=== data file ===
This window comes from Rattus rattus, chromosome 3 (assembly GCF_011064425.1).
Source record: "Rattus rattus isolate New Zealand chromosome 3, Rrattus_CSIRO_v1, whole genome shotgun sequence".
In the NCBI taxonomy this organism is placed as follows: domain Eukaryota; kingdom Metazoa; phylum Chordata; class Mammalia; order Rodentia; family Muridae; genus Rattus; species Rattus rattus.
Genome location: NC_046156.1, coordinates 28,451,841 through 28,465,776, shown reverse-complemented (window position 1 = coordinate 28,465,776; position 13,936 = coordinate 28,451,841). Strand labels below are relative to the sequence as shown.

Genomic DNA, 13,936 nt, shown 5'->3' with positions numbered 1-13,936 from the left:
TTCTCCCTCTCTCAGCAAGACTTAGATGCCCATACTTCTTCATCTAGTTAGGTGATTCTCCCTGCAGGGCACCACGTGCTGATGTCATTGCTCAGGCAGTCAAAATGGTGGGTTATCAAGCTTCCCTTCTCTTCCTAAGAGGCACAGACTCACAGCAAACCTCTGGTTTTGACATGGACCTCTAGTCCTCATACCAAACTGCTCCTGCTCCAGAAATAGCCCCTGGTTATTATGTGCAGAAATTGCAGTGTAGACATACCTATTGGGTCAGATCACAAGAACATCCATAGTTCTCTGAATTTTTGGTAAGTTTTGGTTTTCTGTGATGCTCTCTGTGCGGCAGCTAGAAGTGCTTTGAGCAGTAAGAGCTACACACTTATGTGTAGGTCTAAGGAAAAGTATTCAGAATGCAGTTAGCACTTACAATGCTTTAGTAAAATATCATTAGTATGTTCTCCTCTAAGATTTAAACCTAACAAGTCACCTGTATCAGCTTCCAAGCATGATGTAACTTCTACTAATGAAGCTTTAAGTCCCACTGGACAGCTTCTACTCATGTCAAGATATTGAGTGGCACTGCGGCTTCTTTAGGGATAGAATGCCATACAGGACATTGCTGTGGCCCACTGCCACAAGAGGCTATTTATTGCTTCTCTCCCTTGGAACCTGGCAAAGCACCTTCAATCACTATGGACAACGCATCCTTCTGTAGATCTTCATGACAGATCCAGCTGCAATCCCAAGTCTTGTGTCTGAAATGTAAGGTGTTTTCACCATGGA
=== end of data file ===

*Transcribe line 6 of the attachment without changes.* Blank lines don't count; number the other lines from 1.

TTCTCCCTCTCTCAGCAAGACTTAGATGCCCATACTTCTTCATCTAGTTAGGTGATTCTCCCTGCAGGGCACCACGTGCTGATGTCATTGCTCAGGCAGTCAAAATGGTGGGTTATCAAGCTTCCCTTCTCTTCCTAAGAGGCACAGACTCACAGCAAACCTCTGGTTTTGACATGGACCTCTAGTCCTCATACCAAACTGCTCCTGCTCCAGAAATAGCCCCTGGTTATTATGTGCAGAAATTGCAGTGTAGACATACCTATTGGGTCAGATCACAAGAACATCCATAGTTCTCTGAATTTTTGGTAAGTTTTGGTTTTCTGTGATGCTCTCTGTGCGGCAGCTAGAAGTGCTTTGAGCAGTAAGAGCTACACACTTATGTGTAGGTCTAAGGAAAAGTATTCAGAATGCAGTTAGCACTTACAATGCTTTAGTAAAATATCATTAGTATGTTCTCCTCTAAGATTTAAACCTAACAAGTCACCTGTATCAGCTTCCAAGCATGATGTAACTTCTACTAATGAAGCTTTAAGTCCCACTGGACAGCTTCTACTCATGTCAAGATATTGAGTGGCACTGCGGCTTCTTTAGGGATAGAATGCCATACAGGACATTGCTGTGGCCCACTGCCACAAGAGGCTATTTATTGCTTCTCTCCCTTGGAACCTGGCAAAGCACCTTCAATCACTATGGACAACGCATCCTTCTGTAGATCTTCATGACAGATCCAGCTGCAATCCCAAGTCTTGTGTCTGAAATGTAAGGTGTTTTCACCATGGA